New Analysis Finds Low-Carb Diets Reduce Heart Disease Risk Factors

Obesity Reviews just published details of a recent meta-analyis of low-carbohydrate diet effects on cardiovascular risk factors.

A systematic review and meta-analysis were carried out to study the effects of low-carbohydrate diet (LCD) on weight loss and cardiovascular risk factors (search performed on PubMed, Cochrane Central Register of Controlled Trials and Scopus databases). A total of 23 reports, corresponding to 17 clinical investigations, were identified as meeting the pre-specified criteria.

Over a thousand obese patients were involved.  By eating low-carb, average body weight decreased by 7 kg (15 lb), body mass index dropped by 2, blood pressure dropped by 3-4 mmHg, triglycerides decreased by 30 mg/dl, hemoglobin A1c dropped by 0.21% (absolute decrease), insulin levels fell by 2.23 micro IU/ml, while HDL cholesterol rose by 1.73 mg/dl.  LDL cholesterol didn’t change.

The authors conclusion:

Low-carboydrate diet was shown to have favourable effects on body weight and major cardiovascular risk factors; however the effects on long-term health are unknown.

I haven’t see the full text of the article yet, so I don’t know the carbohydrate level under review.  I bet it’s under 50 g of digestible carb daily.  My Low-Carb Mediterranean Diet starts at 20-30 grams a day.

Steve Parker, M.D.

Reference:  Santos, F.L., et al. Systematic review and meta-analysis of clinical trials of the effects of low carbohydrate diets on cardiovascular risk factors. Obesity Reviews. Article first published online: 20 AUG 2012. DOI: 10.1111/j.1467-789X.2012.01021.x


Filed under Carbohydrate, Heart Disease, Weight Loss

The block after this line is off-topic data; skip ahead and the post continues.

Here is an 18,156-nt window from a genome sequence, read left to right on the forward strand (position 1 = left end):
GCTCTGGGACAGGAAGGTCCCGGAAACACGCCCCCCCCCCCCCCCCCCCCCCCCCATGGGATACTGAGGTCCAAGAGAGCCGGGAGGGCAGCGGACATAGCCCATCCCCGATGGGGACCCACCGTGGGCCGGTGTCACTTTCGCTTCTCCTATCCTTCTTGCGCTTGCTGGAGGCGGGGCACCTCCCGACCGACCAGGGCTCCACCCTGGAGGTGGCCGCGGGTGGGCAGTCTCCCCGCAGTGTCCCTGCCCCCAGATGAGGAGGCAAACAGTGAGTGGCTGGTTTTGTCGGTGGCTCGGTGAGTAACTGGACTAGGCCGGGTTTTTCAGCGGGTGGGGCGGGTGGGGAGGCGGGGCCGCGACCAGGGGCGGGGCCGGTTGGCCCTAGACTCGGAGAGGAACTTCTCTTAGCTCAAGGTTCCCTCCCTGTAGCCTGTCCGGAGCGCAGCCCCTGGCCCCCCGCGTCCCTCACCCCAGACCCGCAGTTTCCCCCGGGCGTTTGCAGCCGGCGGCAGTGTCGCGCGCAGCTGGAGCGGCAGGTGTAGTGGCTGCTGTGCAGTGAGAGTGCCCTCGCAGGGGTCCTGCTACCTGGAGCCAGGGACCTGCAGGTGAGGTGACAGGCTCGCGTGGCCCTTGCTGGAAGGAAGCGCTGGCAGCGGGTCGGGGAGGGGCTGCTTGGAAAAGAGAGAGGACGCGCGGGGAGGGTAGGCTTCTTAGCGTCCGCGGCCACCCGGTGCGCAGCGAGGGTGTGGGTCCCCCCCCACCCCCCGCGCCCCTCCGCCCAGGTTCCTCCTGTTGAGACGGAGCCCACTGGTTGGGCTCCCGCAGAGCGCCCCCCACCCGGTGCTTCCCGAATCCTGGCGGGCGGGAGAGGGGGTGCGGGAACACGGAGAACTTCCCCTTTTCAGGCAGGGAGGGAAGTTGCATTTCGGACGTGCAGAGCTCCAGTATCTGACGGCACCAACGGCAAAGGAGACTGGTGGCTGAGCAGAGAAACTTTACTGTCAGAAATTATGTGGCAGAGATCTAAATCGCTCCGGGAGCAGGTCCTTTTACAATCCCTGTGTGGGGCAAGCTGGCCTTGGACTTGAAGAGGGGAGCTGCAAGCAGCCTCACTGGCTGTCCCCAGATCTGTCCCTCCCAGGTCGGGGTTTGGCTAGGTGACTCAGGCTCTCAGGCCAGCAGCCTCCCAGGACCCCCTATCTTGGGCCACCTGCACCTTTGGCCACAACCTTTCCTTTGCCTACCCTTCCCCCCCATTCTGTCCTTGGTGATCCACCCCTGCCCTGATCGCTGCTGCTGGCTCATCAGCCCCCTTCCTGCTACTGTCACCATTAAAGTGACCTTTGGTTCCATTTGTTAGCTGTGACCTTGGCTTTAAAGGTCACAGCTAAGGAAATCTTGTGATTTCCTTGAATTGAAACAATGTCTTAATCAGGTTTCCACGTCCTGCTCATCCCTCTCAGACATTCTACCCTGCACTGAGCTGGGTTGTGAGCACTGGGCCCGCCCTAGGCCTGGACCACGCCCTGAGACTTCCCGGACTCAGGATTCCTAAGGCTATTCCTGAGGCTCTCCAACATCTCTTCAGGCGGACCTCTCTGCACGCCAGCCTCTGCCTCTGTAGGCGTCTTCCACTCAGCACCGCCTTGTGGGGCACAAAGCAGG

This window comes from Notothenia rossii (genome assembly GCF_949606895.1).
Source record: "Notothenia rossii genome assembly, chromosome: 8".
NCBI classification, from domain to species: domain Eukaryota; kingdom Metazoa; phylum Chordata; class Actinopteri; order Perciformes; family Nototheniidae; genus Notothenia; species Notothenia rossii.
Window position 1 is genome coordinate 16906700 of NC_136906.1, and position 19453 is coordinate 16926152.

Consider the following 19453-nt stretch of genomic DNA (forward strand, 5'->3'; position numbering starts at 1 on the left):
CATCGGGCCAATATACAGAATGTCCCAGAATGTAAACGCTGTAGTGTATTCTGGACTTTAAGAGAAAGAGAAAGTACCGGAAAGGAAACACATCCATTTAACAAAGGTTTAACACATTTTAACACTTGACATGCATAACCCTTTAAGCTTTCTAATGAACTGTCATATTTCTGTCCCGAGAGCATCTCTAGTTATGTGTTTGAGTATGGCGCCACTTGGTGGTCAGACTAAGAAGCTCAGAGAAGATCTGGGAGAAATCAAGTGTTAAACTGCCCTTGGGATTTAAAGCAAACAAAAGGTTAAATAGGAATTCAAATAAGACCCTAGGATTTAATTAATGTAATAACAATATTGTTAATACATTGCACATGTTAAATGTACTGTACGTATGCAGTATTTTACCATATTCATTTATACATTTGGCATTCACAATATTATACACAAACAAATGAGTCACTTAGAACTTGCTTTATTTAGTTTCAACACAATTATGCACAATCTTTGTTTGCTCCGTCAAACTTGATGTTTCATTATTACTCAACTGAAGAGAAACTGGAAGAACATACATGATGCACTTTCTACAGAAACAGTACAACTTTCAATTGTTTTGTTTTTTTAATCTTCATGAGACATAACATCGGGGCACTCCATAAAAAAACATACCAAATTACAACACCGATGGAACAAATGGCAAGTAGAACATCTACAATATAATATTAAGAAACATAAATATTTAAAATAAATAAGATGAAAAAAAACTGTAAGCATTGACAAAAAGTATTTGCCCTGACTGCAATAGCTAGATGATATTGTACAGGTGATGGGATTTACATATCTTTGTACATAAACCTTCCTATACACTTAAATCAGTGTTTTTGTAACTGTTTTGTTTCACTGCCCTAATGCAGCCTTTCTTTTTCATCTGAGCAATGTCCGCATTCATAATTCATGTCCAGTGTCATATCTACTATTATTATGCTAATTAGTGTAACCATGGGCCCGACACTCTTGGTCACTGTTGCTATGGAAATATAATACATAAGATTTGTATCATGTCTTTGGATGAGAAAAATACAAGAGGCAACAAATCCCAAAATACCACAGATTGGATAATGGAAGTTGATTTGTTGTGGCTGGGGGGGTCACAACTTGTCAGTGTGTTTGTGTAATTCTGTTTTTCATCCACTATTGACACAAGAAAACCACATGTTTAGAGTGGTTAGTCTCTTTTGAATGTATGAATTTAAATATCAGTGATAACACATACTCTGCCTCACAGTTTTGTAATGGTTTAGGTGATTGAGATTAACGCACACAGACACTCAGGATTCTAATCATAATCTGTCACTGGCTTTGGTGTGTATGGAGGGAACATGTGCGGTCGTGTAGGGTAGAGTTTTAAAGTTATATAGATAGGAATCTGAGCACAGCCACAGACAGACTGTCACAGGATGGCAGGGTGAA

2 responses to “New Analysis Finds Low-Carb Diets Reduce Heart Disease Risk Factors

  1. Stan

    “Low-carboydrate diet was shown to have favourable effects on body weight and major cardiovascular risk factors; however the effects on long-term health are unknown.”
    What always irritates me when I see conclusions from the studies you reviewed is the meme that we don’t know what long-term effect a LCD has on people’s health (BMI, BP, Trg, A1c, Insulin, HDL, and LDL) not telling us about a person’s “health” as for example correlating total cholesterol with higher risk of CVD or quantity of egg consumption cholesterol with plaque manifestations).

    Since Atkins in the 70’s onward to ancestral diet followers–both eating higher fat, LC and whole foods in contrast to the SAD of the same decades’ habits–we have literally thousands of lab rats (real people) who display superior, long-term better health eating this way. Are questionnaires of diet habits of individuals, long after the fact of food consumption, paid for by industry and their corrupted researches going to provide interested consumers valuable guidance to better health?

    Clearly, no.

    The blog comments of millions of dieters attesting to what constitutes success in health are priceless. The first person who ever tweaked their macronutrients to challenge CW of the C/P/F ratios found a key or tool to address obesity, IBD, fatique, diabetes, CVD and a host of ailments we are only beginning to understand come from a diet that consists of predominately, processed carbohydrates.

    Currently, the followers of “safe starches” advocates (mostly young and metabolically undamaged) proclaim that optimum health of restricted carbs is not possible long-term, i.e., low mucous production, dry eyes, insufficient brain fuel, etc. Well, of course if n=1 applications tell us anything–it’s that a potato, barley soup or bowl of rice CAN work wonders for the stomach and spirit in some persons, irrespective of foods adaptations/epigenetics forced upon their culture and still mimic some degree of health in the first three decades of life.

    My theory is that processed non-food, consumed in the toxic soup we call the environment– world-wide is killing us. We are losing the battle on so many fronts health-wise, I’m afraid LCDiets are only the tip of the iceberg in retrieving our optimum body functions.

    BTW, I appreciate your regular nuggets of thought-provoking information here and always look forward to your unique perspective.